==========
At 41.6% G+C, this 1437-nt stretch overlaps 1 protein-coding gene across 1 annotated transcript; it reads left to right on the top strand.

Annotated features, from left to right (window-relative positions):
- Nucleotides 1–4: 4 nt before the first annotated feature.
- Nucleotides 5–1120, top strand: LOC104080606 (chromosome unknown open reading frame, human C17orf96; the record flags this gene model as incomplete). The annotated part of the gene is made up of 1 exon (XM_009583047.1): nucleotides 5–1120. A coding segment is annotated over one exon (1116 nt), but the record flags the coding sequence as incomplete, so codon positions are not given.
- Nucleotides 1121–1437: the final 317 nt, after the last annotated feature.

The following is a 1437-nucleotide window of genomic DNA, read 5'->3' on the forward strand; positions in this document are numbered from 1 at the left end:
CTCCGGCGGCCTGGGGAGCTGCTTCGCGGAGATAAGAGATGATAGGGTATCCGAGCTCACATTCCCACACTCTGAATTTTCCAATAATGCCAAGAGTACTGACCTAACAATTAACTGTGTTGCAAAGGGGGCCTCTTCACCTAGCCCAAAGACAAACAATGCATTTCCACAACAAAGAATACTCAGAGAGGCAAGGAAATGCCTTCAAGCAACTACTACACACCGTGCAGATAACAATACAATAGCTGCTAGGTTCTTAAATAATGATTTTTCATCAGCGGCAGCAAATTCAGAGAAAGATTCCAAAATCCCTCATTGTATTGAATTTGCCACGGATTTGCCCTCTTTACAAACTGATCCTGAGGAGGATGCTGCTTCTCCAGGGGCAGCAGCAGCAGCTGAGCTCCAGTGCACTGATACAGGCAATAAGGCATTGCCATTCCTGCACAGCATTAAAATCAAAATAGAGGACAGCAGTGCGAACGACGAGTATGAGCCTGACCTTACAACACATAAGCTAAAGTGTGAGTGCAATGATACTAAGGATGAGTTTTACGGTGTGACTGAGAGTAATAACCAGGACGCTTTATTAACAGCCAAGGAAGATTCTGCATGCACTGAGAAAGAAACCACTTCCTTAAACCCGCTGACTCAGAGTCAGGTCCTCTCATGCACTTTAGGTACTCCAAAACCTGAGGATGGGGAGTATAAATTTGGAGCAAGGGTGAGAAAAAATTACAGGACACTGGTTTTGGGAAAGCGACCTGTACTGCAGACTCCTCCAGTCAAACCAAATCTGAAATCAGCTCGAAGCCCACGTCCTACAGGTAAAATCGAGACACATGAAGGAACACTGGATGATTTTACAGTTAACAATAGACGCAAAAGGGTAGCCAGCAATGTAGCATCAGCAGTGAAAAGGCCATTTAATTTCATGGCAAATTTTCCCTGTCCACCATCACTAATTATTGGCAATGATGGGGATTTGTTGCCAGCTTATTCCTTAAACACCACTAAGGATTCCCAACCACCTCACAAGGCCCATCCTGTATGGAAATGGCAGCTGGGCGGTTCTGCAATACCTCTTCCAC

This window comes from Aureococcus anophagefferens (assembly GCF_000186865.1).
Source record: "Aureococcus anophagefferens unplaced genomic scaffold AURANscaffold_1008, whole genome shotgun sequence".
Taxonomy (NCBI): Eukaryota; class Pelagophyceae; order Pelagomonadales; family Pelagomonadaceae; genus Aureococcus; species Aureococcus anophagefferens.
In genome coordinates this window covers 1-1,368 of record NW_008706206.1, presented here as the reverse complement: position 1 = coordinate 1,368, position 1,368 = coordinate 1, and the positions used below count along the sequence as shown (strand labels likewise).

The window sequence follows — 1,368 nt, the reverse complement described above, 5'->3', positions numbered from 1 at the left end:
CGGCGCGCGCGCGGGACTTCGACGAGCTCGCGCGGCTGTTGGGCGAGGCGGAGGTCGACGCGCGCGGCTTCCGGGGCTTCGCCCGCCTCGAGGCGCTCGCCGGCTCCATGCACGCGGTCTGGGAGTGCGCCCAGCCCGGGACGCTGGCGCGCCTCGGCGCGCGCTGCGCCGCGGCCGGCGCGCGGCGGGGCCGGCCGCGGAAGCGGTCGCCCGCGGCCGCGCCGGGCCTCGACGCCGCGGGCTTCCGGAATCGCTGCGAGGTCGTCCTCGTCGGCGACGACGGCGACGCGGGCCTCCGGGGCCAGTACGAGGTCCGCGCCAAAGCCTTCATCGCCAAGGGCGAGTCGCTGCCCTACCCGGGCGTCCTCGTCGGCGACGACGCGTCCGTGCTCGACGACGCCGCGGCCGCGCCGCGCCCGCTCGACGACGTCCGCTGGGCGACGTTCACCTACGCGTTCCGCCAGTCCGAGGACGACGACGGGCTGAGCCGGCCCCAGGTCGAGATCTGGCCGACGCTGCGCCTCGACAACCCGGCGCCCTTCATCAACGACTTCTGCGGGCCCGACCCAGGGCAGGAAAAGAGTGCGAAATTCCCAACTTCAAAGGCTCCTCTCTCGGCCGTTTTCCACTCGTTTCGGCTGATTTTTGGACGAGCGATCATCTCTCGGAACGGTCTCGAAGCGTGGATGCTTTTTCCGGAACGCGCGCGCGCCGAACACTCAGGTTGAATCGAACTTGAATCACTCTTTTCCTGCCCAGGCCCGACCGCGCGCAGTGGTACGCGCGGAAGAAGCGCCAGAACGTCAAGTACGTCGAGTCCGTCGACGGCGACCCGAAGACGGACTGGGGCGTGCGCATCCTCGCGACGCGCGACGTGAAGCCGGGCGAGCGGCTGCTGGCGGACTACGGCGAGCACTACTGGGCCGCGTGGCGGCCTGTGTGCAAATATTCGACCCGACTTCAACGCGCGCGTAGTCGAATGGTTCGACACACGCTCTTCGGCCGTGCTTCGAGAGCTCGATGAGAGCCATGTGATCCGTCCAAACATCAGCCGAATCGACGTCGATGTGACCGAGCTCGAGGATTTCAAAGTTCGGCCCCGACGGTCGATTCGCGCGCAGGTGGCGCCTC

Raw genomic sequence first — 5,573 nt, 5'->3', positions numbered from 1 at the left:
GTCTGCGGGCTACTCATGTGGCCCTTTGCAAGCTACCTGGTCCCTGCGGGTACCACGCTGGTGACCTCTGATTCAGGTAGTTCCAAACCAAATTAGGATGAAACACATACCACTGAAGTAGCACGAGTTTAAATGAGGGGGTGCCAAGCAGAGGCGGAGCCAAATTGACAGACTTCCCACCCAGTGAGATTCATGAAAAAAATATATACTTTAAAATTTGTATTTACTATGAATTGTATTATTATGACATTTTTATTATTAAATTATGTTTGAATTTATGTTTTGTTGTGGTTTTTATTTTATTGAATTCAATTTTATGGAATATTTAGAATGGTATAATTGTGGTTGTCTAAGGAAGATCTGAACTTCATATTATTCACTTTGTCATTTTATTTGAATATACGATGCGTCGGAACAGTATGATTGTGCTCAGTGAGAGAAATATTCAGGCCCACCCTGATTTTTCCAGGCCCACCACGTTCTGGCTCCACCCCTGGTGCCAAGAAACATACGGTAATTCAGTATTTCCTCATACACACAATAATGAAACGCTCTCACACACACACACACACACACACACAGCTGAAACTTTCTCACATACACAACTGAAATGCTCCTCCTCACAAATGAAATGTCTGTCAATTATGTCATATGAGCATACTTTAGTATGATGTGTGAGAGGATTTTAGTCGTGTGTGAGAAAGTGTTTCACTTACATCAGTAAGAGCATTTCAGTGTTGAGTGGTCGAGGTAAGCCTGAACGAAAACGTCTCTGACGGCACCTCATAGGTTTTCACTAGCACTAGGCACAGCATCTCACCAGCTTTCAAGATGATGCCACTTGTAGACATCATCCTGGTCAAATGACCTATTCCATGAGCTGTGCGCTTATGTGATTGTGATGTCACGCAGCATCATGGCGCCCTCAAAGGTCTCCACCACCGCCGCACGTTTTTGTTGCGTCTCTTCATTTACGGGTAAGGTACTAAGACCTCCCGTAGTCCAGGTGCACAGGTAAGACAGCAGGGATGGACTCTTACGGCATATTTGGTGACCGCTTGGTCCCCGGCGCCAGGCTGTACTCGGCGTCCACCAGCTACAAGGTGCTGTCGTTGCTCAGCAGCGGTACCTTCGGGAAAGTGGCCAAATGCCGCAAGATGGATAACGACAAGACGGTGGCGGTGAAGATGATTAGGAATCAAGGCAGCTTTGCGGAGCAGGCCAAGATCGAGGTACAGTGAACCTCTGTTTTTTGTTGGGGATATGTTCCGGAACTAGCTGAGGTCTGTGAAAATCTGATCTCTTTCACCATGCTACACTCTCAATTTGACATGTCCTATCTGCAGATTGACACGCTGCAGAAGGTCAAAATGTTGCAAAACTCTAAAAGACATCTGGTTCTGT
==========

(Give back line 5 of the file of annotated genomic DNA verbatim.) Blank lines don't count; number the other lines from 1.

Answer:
- Nucleotides 1121–1437: the final 317 nt, after the last annotated feature.